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Recharging in Chiang Mai, Thailand

Published in Australian Doctor, 16th October 2009

High on a hilltop at the end of a curling mountain road, far above the glitter and smog of the city below, sits Chiang Mai’s must-see temple, Wat Phrathat Doi Suthep.  I share my visit with hundreds of visitors: curious international tourists, devout lay-Buddhists who have made the pilgrimage to walk the 309 steps up to the temple, and its keepers; the serene, shaven-headed, orange-clad monks who live and worship within its gilt edged pagodas and walls.

Located in the foothills of the Himalayan Mountains some 700km from Bangkok, at 40km2 Chiang Mai’s metro area is not even a tenth of the size of Bangkok’s, but it has nearly as many temples, or Wat. They sit at street corners and emerge from leafy enclaves, and are particularly enchanting at dusk, when the monks chant their evening prayers.

There is always something more to do, and there is much more to this city of 170,000 residents than its temples. The walled and moated Old Town is at the heart of the modern day tourist district, where a thriving community of expats and outward-looking locals bring the comforts of home to its walled and moated confines – Thai style.

Spend a day wandering or cycling around its small, winding streets, or Soi, and you will stumble across cafes and restaurants offering food and drink to rival any cosmopolitan city. Blue Diamond on Soi 9 and Little Tibet on Soi 6 feast the senses at any time of day, while the upmarket Whole Earth Restaurant on Th Si Donchai will serve you an evening meal to remember. Keep the party grooving with a relaxed yet sophisticated jazz experience at the North Gate Jazz Co-op on Th Si Phum.

Like most Asian cities, Chiang Mai rises early and sleeps late. Early birds can shop with the locals at the Wororot market, an easy walk from the Walled City on the corner of Th Changmoi and Th Changklan, while night owls will prefer the tourist-oriented Night Bazaar, open from sunset until midnight, where hundreds of street vendors offer stunning handicrafts from around the region.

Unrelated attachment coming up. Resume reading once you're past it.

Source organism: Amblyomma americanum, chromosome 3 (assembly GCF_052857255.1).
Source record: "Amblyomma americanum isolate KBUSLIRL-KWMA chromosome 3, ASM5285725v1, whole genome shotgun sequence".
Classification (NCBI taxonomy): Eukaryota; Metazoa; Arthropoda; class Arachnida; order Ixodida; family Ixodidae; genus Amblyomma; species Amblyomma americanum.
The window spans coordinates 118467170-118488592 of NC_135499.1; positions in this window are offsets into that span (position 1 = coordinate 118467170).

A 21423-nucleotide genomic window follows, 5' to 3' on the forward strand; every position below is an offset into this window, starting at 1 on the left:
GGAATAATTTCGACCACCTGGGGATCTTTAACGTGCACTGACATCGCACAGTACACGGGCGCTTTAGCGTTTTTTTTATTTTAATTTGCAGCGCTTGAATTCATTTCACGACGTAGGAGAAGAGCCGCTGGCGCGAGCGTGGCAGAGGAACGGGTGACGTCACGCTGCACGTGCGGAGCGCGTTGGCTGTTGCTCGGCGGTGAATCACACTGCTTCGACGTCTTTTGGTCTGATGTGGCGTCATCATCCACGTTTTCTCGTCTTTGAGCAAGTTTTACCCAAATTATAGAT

Yoga and meditation classes, steam saunas, beauty treatments and massages are aplenty. For something a little out of the ordinary, take a walk to the Chiang Mai Women’s Prison on Rachvithi Road, where strong armed, smiling female prisoners give spine-cracking massages to tourists as part of a rehabilitation program designed to give them above-board skills to utilise upon their release.

Chiang Mai has been continually inhabited since the ancient days of Siam, but until the 1920s could only be reached by an arduous journey upriver or atop an elephant. Today Chiang Mai is much easier to get to; it’s harder to leave. It might only be the country’s fifth largest city, but it’s Thailand’s unofficial second capital, its smiling spiritual soul. You’ll leave enriched.

Factfile

Visas and inoculations: Australian tourists arriving via an international airport may enter Thailand for up to 30 days without obtaining a visa in advance. If entering via an overland border crossing, you may enter for up to 15 days without obtaining a visa. A visa is required for longer stays and business trips. Visit www.thaiconsulatesydney.org for information and application forms. Various vaccinations are recommended; check with a travel medicine clinic.

Getting there: Various international carriers offer flights to and from Chiang Mai, see your local travel agent. Connect domestically with Bangkok Airways, Thai Airways, or Air Asia, or make the journey by bus (9-12 hours) or overnight train (12-15 hours) from Bangkok.

Where to stay: The Old Town is overrun with reasonably priced accommodation for the penny conscious traveler. Go cheap but clean and cheerful at Montrara Happy House on Chang Moi Kaow Rd (AU$32/night), be sensible at the Rimping Village (AU$100/night), or blow the budget at Chedi Chiang Mai on the grounds of the former British Consulate on Charoen Prathet Road (AU$375/night).

More information: Visit www.guidevietnam.com, www.tripadvisor.com.